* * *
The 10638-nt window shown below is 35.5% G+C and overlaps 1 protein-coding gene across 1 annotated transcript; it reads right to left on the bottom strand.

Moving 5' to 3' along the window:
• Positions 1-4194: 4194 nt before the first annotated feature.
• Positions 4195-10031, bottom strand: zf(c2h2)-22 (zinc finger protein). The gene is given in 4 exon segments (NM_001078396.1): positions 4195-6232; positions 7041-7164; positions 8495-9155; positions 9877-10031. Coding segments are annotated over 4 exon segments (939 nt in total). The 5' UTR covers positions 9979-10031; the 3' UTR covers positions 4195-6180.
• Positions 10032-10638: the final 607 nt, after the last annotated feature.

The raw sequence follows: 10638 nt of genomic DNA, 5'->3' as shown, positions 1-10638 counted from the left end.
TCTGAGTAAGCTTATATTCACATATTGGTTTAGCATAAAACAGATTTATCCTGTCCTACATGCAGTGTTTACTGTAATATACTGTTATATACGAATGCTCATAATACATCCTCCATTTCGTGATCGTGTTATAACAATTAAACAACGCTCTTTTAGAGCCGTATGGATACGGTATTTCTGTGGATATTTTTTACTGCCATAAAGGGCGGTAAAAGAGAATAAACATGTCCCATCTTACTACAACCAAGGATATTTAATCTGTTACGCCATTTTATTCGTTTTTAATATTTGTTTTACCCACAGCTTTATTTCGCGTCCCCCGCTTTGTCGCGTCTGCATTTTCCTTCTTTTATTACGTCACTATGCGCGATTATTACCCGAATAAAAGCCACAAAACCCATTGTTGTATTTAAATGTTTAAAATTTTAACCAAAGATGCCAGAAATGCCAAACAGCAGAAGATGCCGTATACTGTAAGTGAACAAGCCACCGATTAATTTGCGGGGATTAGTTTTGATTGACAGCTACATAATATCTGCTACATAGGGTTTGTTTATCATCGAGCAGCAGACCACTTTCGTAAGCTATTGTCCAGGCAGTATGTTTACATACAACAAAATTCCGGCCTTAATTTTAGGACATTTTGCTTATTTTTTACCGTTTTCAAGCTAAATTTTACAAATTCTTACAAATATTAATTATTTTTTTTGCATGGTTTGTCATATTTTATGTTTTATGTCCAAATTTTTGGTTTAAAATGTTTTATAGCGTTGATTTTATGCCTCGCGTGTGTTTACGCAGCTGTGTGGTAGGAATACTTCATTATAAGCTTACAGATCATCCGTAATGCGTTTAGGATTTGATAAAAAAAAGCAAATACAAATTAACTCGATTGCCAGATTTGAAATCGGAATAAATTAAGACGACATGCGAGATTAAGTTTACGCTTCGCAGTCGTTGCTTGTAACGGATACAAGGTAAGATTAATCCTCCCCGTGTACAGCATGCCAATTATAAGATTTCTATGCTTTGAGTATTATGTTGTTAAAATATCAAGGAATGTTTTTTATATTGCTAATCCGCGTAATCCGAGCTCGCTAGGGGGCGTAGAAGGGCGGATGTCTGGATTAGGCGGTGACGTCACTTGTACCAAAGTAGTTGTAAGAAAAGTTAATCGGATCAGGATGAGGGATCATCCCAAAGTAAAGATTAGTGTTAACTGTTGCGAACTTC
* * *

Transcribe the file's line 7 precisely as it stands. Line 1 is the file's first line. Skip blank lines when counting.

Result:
TCTGAGTAAGCTTATATTCACATATTGGTTTAGCATAAAACAGATTTATCCTGTCCTACATGCAGTGTTTACTGTAATATACTGTTATATACGAATGCTCATAATACATCCTCCATTTCGTGATCGTGTTATAACAATTAAACAACGCTCTTTTAGAGCCGTATGGATACGGTATTTCTGTGGATATTTTTTACTGCCATAAAGGGCGGTAAAAGAGAATAAACATGTCCCATCTTACTACAACCAAGGATATTTAATCTGTTACGCCATTTTATTCGTTTTTAATATTTGTTTTACCCACAGCTTTATTTCGCGTCCCCCGCTTTGTCGCGTCTGCATTTTCCTTCTTTTATTACGTCACTATGCGCGATTATTACCCGAATAAAAGCCACAAAACCCATTGTTGTATTTAAATGTTTAAAATTTTAACCAAAGATGCCAGAAATGCCAAACAGCAGAAGATGCCGTATACTGTAAGTGAACAAGCCACCGATTAATTTGCGGGGATTAGTTTTGATTGACAGCTACATAATATCTGCTACATAGGGTTTGTTTATCATCGAGCAGCAGACCACTTTCGTAAGCTATTGTCCAGGCAGTATGTTTACATACAACAAAATTCCGGCCTTAATTTTAGGACATTTTGCTTATTTTTTACCGTTTTCAAGCTAAATTTTACAAATTCTTACAAATATTAATTATTTTTTTTGCATGGTTTGTCATATTTTATGTTTTATGTCCAAATTTTTGGTTTAAAATGTTTTATAGCGTTGATTTTATGCCTCGCGTGTGTTTACGCAGCTGTGTGGTAGGAATACTTCATTATAAGCTTACAGATCATCCGTAATGCGTTTAGGATTTGATAAAAAAAAGCAAATACAAATTAACTCGATTGCCAGATTTGAAATCGGAATAAATTAAGACGACATGCGAGATTAAGTTTACGCTTCGCAGTCGTTGCTTGTAACGGATACAAGGTAAGATTAATCCTCCCCGTGTACAGCATGCCAATTATAAGATTTCTATGCTTTGAGTATTATGTTGTTAAAATATCAAGGAATGTTTTTTATATTGCTAATCCGCGTAATCCGAGCTCGCTAGGGGGCGTAGAAGGGCGGATGTCTGGATTAGGCGGTGACGTCACTTGTACCAAAGTAGTTGTAAGAAAAGTTAATCGGATCAGGATGAGGGATCATCCCAAAGTAAAGATTAGTGTTAACTGTTGCGAACTTC